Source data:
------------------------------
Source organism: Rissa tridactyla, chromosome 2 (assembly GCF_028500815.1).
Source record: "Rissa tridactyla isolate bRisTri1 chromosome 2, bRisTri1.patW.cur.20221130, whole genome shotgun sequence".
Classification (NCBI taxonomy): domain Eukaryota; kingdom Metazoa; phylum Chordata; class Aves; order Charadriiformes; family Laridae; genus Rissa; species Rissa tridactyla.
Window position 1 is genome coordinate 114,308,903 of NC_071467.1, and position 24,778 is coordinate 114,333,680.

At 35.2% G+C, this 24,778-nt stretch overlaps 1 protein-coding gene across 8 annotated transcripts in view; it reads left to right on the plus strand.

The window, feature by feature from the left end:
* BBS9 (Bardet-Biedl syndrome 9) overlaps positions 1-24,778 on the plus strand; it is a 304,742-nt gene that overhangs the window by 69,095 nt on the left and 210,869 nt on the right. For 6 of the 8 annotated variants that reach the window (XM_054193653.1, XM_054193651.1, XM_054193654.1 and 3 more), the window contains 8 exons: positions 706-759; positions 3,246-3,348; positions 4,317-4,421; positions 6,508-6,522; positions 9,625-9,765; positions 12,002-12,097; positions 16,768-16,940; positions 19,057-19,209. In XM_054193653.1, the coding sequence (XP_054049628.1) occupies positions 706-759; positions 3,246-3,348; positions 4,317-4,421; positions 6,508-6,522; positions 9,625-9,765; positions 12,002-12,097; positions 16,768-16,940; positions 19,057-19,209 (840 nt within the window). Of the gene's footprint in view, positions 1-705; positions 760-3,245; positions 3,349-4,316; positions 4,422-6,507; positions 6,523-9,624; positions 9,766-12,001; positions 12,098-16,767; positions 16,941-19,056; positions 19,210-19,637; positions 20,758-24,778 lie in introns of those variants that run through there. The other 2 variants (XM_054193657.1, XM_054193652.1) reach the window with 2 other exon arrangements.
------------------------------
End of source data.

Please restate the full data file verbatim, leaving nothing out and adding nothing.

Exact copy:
Source organism: Rissa tridactyla, chromosome 2 (assembly GCF_028500815.1).
Source record: "Rissa tridactyla isolate bRisTri1 chromosome 2, bRisTri1.patW.cur.20221130, whole genome shotgun sequence".
Classification (NCBI taxonomy): domain Eukaryota; kingdom Metazoa; phylum Chordata; class Aves; order Charadriiformes; family Laridae; genus Rissa; species Rissa tridactyla.
Window position 1 is genome coordinate 114,308,903 of NC_071467.1, and position 24,778 is coordinate 114,333,680.

At 35.2% G+C, this 24,778-nt stretch overlaps 1 protein-coding gene across 8 annotated transcripts in view; it reads left to right on the plus strand.

The window, feature by feature from the left end:
* BBS9 (Bardet-Biedl syndrome 9) overlaps positions 1-24,778 on the plus strand; it is a 304,742-nt gene that overhangs the window by 69,095 nt on the left and 210,869 nt on the right. For 6 of the 8 annotated variants that reach the window (XM_054193653.1, XM_054193651.1, XM_054193654.1 and 3 more), the window contains 8 exons: positions 706-759; positions 3,246-3,348; positions 4,317-4,421; positions 6,508-6,522; positions 9,625-9,765; positions 12,002-12,097; positions 16,768-16,940; positions 19,057-19,209. In XM_054193653.1, the coding sequence (XP_054049628.1) occupies positions 706-759; positions 3,246-3,348; positions 4,317-4,421; positions 6,508-6,522; positions 9,625-9,765; positions 12,002-12,097; positions 16,768-16,940; positions 19,057-19,209 (840 nt within the window). Of the gene's footprint in view, positions 1-705; positions 760-3,245; positions 3,349-4,316; positions 4,422-6,507; positions 6,523-9,624; positions 9,766-12,001; positions 12,098-16,767; positions 16,941-19,056; positions 19,210-19,637; positions 20,758-24,778 lie in introns of those variants that run through there. The other 2 variants (XM_054193657.1, XM_054193652.1) reach the window with 2 other exon arrangements.